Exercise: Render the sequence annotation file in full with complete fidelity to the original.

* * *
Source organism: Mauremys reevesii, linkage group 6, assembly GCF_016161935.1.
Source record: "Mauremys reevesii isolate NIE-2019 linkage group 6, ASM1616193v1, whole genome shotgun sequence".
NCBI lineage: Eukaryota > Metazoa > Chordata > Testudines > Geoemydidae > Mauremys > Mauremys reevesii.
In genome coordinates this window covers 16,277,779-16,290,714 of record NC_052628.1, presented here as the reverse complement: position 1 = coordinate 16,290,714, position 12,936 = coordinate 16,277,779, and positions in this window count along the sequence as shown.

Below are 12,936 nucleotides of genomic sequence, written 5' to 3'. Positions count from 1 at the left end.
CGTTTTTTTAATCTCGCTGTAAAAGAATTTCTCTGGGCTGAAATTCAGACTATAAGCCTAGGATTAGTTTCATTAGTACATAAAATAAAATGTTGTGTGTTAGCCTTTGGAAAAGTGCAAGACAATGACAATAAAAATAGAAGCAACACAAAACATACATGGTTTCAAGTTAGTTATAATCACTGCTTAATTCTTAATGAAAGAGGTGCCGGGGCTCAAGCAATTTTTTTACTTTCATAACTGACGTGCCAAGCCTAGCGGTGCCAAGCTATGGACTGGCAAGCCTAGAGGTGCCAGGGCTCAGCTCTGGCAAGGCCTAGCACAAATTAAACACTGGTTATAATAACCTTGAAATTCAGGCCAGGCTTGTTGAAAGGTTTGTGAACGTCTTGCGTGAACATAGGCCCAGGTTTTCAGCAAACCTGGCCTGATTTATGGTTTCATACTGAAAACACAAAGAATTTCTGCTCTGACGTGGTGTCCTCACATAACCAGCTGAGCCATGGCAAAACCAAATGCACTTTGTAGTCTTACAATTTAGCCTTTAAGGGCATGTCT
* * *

Source organism: Mauremys reevesii, linkage group 6, assembly GCF_016161935.1.
Source record: "Mauremys reevesii isolate NIE-2019 linkage group 6, ASM1616193v1, whole genome shotgun sequence".
NCBI lineage: Eukaryota > Metazoa > Chordata > Testudines > Geoemydidae > Mauremys > Mauremys reevesii.
In genome coordinates this window covers 16,277,779-16,290,714 of record NC_052628.1, presented here as the reverse complement: position 1 = coordinate 16,290,714, position 12,936 = coordinate 16,277,779, and positions in this window count along the sequence as shown.

Below are 12,936 nucleotides of genomic sequence, written 5' to 3'. Positions count from 1 at the left end.
CGTTTTTTTAATCTCGCTGTAAAAGAATTTCTCTGGGCTGAAATTCAGACTATAAGCCTAGGATTAGTTTCATTAGTACATAAAATAAAATGTTGTGTGTTAGCCTTTGGAAAAGTGCAAGACAATGACAATAAAAATAGAAGCAACACAAAACATACATGGTTTCAAGTTAGTTATAATCACTGCTTAATTCTTAATGAAAGAGGTGCCGGGGCTCAAGCAATTTTTTTACTTTCATAACTGACGTGCCAAGCCTAGCGGTGCCAAGCTATGGACTGGCAAGCCTAGAGGTGCCAGGGCTCAGCTCTGGCAAGGCCTAGCACAAATTAAACACTGGTTATAATAACCTTGAAATTCAGGCCAGGCTTGTTGAAAGGTTTGTGAACGTCTTGCGTGAACATAGGCCCAGGTTTTCAGCAAACCTGGCCTGATTTATGGTTTCATACTGAAAACACAAAGAATTTCTGCTCTGACGTGGTGTCCTCACATAACCAGCTGAGCCATGGCAAAACCAAATGCACTTTGTAGTCTTACAATTTAGCCTTTAAGGGCATGTCT